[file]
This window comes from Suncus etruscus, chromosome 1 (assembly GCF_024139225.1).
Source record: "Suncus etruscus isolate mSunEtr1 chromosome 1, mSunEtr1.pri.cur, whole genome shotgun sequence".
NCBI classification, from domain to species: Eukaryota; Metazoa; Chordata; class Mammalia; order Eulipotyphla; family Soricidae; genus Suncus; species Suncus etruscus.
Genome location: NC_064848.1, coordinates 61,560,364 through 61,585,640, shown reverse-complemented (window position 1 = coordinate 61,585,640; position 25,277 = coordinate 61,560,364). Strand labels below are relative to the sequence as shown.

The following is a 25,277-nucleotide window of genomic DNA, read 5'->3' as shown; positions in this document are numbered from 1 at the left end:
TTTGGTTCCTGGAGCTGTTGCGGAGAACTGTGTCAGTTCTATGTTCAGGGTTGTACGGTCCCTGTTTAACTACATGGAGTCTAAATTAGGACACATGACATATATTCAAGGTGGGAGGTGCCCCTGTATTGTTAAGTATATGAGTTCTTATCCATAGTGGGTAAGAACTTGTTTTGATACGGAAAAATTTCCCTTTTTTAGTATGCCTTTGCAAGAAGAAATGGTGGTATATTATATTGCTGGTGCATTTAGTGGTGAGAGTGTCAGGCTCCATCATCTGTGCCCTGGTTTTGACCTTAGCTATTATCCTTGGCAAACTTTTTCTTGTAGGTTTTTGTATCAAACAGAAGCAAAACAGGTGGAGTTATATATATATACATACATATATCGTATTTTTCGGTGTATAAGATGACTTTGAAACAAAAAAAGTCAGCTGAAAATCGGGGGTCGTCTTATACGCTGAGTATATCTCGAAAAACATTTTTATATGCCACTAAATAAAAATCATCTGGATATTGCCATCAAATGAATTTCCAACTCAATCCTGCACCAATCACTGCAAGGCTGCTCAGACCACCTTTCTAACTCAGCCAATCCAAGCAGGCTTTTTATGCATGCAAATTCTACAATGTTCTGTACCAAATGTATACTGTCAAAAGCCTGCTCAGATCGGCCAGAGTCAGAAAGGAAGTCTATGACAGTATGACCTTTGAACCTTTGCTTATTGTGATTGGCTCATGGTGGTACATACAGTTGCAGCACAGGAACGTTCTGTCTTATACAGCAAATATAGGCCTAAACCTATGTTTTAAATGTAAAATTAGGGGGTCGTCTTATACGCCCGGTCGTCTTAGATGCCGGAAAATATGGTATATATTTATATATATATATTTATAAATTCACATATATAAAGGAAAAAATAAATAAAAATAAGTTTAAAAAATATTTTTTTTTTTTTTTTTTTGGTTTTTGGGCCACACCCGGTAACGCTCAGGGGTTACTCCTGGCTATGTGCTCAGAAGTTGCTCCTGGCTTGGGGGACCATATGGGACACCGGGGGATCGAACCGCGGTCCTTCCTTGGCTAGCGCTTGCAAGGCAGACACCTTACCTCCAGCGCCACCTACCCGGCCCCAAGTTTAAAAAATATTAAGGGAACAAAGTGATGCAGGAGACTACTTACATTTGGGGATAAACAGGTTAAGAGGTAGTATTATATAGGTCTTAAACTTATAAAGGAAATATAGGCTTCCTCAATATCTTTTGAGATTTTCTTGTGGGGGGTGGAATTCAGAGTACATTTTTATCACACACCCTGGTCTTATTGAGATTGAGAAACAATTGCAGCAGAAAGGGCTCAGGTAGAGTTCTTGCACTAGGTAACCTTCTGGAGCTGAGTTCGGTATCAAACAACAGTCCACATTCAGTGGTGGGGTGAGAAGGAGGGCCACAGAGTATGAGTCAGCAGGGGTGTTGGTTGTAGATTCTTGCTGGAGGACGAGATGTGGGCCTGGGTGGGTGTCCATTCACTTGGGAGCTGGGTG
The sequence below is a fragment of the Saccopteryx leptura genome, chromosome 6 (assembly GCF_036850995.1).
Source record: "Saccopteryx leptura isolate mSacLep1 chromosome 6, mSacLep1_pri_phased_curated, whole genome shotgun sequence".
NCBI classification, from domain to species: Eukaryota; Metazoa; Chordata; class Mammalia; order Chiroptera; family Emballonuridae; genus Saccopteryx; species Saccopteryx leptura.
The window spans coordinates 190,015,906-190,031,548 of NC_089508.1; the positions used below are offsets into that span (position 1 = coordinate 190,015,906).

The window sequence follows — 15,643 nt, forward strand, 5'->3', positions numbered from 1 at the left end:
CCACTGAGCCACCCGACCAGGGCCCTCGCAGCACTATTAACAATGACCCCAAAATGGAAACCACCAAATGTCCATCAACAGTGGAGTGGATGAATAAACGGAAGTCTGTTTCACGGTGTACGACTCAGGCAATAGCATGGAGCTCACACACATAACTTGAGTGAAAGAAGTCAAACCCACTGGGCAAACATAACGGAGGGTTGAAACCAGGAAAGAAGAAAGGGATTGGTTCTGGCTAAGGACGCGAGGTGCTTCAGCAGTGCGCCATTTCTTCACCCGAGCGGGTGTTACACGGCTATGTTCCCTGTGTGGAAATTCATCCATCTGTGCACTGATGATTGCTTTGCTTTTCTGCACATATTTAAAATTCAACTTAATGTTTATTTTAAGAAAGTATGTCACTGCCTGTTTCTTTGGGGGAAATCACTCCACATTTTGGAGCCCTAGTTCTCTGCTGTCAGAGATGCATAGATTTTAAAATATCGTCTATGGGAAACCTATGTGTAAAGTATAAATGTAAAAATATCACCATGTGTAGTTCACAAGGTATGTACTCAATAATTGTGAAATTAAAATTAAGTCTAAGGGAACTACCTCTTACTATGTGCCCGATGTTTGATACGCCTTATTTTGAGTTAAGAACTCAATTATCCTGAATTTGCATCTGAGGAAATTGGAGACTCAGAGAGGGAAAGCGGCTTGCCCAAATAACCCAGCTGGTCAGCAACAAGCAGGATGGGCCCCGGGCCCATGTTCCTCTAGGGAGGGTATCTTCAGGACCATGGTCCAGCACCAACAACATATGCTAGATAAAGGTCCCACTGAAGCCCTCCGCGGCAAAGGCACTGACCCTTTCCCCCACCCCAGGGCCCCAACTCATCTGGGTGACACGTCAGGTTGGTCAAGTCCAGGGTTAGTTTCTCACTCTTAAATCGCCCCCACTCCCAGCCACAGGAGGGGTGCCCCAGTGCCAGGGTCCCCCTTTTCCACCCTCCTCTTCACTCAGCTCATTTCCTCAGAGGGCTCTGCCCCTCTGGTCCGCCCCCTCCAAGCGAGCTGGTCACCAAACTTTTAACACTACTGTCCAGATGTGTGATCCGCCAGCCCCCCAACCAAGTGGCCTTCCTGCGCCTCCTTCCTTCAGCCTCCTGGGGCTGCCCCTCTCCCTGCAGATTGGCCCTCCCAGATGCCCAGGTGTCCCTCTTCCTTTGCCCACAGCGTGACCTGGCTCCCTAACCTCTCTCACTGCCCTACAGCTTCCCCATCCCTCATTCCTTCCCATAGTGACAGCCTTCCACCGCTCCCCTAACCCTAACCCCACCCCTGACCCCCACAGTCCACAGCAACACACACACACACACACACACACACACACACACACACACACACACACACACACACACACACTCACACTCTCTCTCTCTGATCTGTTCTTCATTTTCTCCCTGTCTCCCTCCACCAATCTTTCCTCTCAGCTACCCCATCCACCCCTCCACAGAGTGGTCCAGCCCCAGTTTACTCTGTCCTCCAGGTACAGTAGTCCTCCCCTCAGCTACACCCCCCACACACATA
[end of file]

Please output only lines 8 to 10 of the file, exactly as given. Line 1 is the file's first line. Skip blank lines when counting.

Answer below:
Source record: "Saccopteryx leptura isolate mSacLep1 chromosome 6, mSacLep1_pri_phased_curated, whole genome shotgun sequence".
NCBI classification, from domain to species: Eukaryota; Metazoa; Chordata; class Mammalia; order Chiroptera; family Emballonuridae; genus Saccopteryx; species Saccopteryx leptura.
The window spans coordinates 190,015,906-190,031,548 of NC_089508.1; the positions used below are offsets into that span (position 1 = coordinate 190,015,906).